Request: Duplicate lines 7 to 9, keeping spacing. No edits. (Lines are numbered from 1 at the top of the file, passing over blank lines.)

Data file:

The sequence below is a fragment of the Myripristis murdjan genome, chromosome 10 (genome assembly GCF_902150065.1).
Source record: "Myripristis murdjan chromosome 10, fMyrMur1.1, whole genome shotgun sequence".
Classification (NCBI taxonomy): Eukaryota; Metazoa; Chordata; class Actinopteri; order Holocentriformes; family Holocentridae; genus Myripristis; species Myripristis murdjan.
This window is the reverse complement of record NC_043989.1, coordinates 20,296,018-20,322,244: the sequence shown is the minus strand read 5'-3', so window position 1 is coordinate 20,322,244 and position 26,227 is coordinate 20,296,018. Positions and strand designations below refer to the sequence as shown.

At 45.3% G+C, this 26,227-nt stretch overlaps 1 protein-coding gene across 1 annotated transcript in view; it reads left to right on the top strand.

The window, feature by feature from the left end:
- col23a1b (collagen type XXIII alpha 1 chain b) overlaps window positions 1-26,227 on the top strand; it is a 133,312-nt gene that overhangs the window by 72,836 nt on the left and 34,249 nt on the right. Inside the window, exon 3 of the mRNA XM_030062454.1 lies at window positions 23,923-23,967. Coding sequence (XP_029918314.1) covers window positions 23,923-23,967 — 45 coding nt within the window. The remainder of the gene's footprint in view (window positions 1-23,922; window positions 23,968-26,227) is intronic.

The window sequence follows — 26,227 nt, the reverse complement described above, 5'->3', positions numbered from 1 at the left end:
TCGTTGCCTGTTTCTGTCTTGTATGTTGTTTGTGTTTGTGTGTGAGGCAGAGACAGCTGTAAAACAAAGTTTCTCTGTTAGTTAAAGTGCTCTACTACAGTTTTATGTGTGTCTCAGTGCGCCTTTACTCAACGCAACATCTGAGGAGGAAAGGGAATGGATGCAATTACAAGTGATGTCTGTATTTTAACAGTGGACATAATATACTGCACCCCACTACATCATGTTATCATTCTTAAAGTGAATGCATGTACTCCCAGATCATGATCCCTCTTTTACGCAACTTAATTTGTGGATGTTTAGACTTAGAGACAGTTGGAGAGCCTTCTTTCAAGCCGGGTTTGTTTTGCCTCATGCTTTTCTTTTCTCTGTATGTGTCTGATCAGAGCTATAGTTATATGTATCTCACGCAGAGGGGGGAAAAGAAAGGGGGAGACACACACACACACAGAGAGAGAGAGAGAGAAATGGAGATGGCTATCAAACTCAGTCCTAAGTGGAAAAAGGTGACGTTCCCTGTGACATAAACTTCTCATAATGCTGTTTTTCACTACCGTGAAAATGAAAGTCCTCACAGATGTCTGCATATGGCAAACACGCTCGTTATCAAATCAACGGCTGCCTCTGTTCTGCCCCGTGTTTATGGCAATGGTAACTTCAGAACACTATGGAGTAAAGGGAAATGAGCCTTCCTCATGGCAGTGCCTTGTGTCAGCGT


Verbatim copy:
- col23a1b (collagen type XXIII alpha 1 chain b) overlaps window positions 1-26,227 on the top strand; it is a 133,312-nt gene that overhangs the window by 72,836 nt on the left and 34,249 nt on the right. Inside the window, exon 3 of the mRNA XM_030062454.1 lies at window positions 23,923-23,967. Coding sequence (XP_029918314.1) covers window positions 23,923-23,967 — 45 coding nt within the window. The remainder of the gene's footprint in view (window positions 1-23,922; window positions 23,968-26,227) is intronic.

The window sequence follows — 26,227 nt, the reverse complement described above, 5'->3', positions numbered from 1 at the left end:
TCGTTGCCTGTTTCTGTCTTGTATGTTGTTTGTGTTTGTGTGTGAGGCAGAGACAGCTGTAAAACAAAGTTTCTCTGTTAGTTAAAGTGCTCTACTACAGTTTTATGTGTGTCTCAGTGCGCCTTTACTCAACGCAACATCTGAGGAGGAAAGGGAATGGATGCAATTACAAGTGATGTCTGTATTTTAACAGTGGACATAATATACTGCACCCCACTACATCATGTTATCATTCTTAAAGTGAATGCATGTACTCCCAGATCATGATCCCTCTTTTACGCAACTTAATTTGTGGATGTTTAGACTTAGAGACAGTTGGAGAGCCTTCTTTCAAGCCGGGTTTGTTTTGCCTCATGCTTTTCTTTTCTCTGTATGTGTCTGATCAGAGCTATAGTTATATGTATCTCACGCAGAGGGGGGAAAAGAAAGGGGGAGACACACACACACACAGAGAGAGAGAGAGAGAAATGGAGATGGCTATCAAACTCAGTCCTAAGTGGAAAAAGGTGACGTTCCCTGTGACATAAACTTCTCATAATGCTGTTTTTCACTACCGTGAAAATGAAAGTCCTCACAGATGTCTGCATATGGCAAACACGCTCGTTATCAAATCAACGGCTGCCTCTGTTCTGCCCCGTGTTTATGGCAATGGTAACTTCAGAACACTATGGAGTAAAGGGAAATGAGCCTTCCTCATGGCAGTGCCTTGTGTCAGCGT